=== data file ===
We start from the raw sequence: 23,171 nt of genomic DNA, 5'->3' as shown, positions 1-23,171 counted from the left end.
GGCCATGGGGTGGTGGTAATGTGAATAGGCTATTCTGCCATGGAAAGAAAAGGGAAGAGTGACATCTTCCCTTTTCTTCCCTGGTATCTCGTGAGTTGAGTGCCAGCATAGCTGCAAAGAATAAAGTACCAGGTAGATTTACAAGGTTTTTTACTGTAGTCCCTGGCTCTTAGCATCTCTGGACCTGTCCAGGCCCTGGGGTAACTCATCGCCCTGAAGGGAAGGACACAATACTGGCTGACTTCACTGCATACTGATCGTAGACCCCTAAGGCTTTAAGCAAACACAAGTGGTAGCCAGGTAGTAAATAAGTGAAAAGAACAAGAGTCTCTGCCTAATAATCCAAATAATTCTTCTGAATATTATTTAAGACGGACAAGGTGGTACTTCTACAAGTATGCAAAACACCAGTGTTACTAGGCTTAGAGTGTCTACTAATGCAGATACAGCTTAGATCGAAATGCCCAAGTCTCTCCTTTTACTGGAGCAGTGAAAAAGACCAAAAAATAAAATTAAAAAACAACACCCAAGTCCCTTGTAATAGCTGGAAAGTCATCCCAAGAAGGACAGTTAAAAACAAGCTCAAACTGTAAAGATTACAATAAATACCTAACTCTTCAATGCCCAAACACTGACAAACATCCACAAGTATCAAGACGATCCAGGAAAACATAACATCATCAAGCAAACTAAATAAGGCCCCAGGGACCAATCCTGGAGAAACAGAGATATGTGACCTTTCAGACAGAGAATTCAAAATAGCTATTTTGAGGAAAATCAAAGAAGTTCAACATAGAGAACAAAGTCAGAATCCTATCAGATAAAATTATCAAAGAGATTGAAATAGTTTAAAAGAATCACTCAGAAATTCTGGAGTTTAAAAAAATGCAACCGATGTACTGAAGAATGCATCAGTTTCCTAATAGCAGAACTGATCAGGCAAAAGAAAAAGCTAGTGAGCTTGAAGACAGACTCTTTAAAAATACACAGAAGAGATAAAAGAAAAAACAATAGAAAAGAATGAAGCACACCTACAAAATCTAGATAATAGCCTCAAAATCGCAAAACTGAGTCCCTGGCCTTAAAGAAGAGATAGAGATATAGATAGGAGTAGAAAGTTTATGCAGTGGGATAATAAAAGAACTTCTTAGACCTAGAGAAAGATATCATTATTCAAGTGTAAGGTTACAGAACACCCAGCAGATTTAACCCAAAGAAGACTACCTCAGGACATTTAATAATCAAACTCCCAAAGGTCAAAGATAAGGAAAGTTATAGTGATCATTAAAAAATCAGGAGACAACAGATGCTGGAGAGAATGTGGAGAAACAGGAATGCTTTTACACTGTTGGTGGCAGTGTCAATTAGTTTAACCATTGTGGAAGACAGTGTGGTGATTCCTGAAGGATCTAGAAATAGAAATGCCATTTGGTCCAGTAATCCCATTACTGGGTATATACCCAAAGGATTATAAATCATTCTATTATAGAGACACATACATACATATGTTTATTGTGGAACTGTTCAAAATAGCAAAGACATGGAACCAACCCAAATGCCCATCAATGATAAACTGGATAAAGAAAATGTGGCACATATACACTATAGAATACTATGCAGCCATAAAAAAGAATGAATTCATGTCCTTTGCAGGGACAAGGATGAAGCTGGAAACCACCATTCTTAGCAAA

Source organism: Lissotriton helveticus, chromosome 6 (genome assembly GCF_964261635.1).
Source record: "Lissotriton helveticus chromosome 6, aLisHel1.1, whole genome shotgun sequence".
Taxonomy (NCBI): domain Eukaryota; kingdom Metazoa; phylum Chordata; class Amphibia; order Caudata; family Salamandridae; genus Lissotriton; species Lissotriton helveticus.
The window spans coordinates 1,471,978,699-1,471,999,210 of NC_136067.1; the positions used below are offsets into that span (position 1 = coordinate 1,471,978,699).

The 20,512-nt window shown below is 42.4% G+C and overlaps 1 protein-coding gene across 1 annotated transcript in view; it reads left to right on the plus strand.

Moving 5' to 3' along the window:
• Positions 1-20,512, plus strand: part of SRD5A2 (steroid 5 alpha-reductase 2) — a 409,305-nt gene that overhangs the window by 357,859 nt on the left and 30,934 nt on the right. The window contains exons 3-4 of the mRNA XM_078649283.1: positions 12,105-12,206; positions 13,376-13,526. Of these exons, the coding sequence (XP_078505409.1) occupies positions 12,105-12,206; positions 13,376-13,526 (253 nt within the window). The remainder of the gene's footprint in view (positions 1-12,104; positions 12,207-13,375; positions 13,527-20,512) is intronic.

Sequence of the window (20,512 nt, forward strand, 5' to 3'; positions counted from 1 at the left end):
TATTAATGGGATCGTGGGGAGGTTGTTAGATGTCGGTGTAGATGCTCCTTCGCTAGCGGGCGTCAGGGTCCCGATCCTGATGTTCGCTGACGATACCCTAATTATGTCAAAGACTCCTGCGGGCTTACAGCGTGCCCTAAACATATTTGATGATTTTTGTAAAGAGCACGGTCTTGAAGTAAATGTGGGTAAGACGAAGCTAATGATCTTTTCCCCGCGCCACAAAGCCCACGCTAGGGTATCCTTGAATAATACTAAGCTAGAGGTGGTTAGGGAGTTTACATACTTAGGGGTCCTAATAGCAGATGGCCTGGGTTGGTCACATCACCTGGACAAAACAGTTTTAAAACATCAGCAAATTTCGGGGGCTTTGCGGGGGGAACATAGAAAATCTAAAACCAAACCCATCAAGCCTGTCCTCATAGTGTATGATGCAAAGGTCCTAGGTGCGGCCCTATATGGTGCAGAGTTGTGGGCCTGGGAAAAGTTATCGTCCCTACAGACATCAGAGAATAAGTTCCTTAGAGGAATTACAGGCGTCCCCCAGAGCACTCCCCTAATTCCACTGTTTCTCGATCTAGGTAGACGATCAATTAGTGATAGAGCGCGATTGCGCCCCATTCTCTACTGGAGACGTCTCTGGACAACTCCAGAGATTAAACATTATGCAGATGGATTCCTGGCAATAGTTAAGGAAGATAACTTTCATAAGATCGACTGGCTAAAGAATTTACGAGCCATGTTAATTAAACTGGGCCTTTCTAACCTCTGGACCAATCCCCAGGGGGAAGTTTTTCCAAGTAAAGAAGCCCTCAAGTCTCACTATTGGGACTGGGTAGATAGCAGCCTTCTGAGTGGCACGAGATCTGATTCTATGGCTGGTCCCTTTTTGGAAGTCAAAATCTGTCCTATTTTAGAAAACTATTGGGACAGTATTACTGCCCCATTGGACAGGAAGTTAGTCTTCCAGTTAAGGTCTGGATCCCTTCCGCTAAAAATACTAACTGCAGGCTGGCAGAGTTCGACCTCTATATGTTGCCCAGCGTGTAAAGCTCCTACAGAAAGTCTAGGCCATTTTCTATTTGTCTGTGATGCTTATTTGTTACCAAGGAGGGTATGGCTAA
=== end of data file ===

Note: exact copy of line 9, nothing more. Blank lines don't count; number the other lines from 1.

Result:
• Positions 1-20,512, plus strand: part of SRD5A2 (steroid 5 alpha-reductase 2) — a 409,305-nt gene that overhangs the window by 357,859 nt on the left and 30,934 nt on the right. The window contains exons 3-4 of the mRNA XM_078649283.1: positions 12,105-12,206; positions 13,376-13,526. Of these exons, the coding sequence (XP_078505409.1) occupies positions 12,105-12,206; positions 13,376-13,526 (253 nt within the window). The remainder of the gene's footprint in view (positions 1-12,104; positions 12,207-13,375; positions 13,527-20,512) is intronic.